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Human Rights Groups Call for Week of Social Media Activism Against Witch-Hunts in Cross River State, Nigeria

A group of Nigerian and international human rights groups have called for support from people across the world to help put a stop to renewed witch-hunting in Cross River State, Nigeria. The call has come in response to the launch of a new crusade by renowned pastor – “Lady Apostle” Helen Ukpabio – entitled “Witches on the Run”.

Ukpabio has received severe criticism in recent years for promoting the belief that children can be witches with evidence linking her church to horrific cases of child abuse in this region. In 2009 and 2010 she unsuccessfully sued child rights groups working to protect such children and sent her supporters to beat up human rights activist – Leo Igwe – when he organised a conference to raise awareness of these abuses. Aside from preaching about the existence of child witches in her churches, Ukpabio has also produced a number of books and nollywood films on this issue.

The latest publicity from Ukpabio’s “witch hunting” ministry

In one of her books, ‘Unveiling The Mysteries of Witchcraft’, she states that: “If a child under the age of two screams in the night, cries and is always feverish with deteriorating health he or she is a servant of Satan”.

According to Gary Foxcroft, Executive Director of the Witchcraft and Human Rights Information Network (WHRIN):

“What Ukpabio fails to mention in her teachings is that such health symptoms are common in Southern Nigeria, which has high rates of malaria and other health challenges. Her latest crusade on this issue highlights her desire to continue to exploit the weak and vulnerable. We call upon people around the world to contact the Cross River State
Government and urge them to take action to stop this latest witch-hunt.”

Speaking from Cross River State, Nigeria, Human Rights Lawyer – Barrister James Ibor – from the Basic Rights Counsel further appealed for support to stop the flood of victims of this abuse that his organisation has to deal with. Cases documented by Basic Rights Counsel include ones where children have had a hot iron placed on them, oil poured over them or have been forced to drink dangerous concoctions in order to drive the “witchcraft” out. Some cases have led to the death of innocent children. Ibor said: “Ultimately, her acts are illegal under section 216 of the Nigerian Criminal code. Yet so far there have been no interventions by the State or Police. We therefore need all the support we can gather to put a stop to this campaign of terror”.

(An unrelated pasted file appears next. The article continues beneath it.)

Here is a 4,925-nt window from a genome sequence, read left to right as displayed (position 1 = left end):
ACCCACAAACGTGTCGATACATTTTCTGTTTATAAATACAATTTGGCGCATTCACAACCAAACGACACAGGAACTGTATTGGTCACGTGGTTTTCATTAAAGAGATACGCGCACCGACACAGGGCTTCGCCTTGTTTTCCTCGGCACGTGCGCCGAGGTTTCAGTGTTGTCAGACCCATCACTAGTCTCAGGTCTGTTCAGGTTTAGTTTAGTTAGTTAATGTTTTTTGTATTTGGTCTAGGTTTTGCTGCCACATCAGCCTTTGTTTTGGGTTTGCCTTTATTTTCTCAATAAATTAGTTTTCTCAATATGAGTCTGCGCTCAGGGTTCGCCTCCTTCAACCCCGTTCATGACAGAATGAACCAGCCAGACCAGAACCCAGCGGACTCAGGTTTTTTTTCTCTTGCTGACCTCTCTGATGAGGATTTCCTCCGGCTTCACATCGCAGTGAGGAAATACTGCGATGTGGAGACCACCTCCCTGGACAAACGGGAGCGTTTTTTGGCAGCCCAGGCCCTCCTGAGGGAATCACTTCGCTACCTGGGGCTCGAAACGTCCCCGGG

The use of social media such as facebook and twitter is growing in Nigeria and the Governor of Cross River State, Liyel Imoke, can be contacted on Twitter at @LiyelImoke or https://www.facebook.com/LiyelImoke. Cross River State paints itself as the hub of tourism in Nigeria and the State Government can be contacted on Twitter at @crossriverstate.

Supporters are being urged to contact them directly and demand that this witch-hunt be stopped. The groups suggest the following tweets:

“Please take action to #stopthewitchhunt by Helen Ukpabio. Cross River State’s good name is being tarnished and children abused.” Or “Enough is enough. Child witch hunting in Cross River must be stopped. Please hold Helen Ukpabio to account. #stopthewitchhunt”

Sonja Eggerickx, president of the International Humanist and Ethical Union, which has spoken out against abuses related to witchcraft superstitions and witch-hunting on many occasions, said:

“We fully support this campaign and join the call to lobby the authorities in Cross River State. Officials are often under pressure to turn a blind eye to witch-hunting and to ignore these false, malicious witchcraft accusations, lest they be accused of undermining religion. It is important that the authorities know that there are others who see these crimes for what they are: abuses of basic human rights and human dignity, based on nothing but superstition. Ukpabio’s ministry has a track record of abuse and the state authorities should do all they can to ensure that the law is upheld and that no children or others are abused in the name of this malign superstition.”

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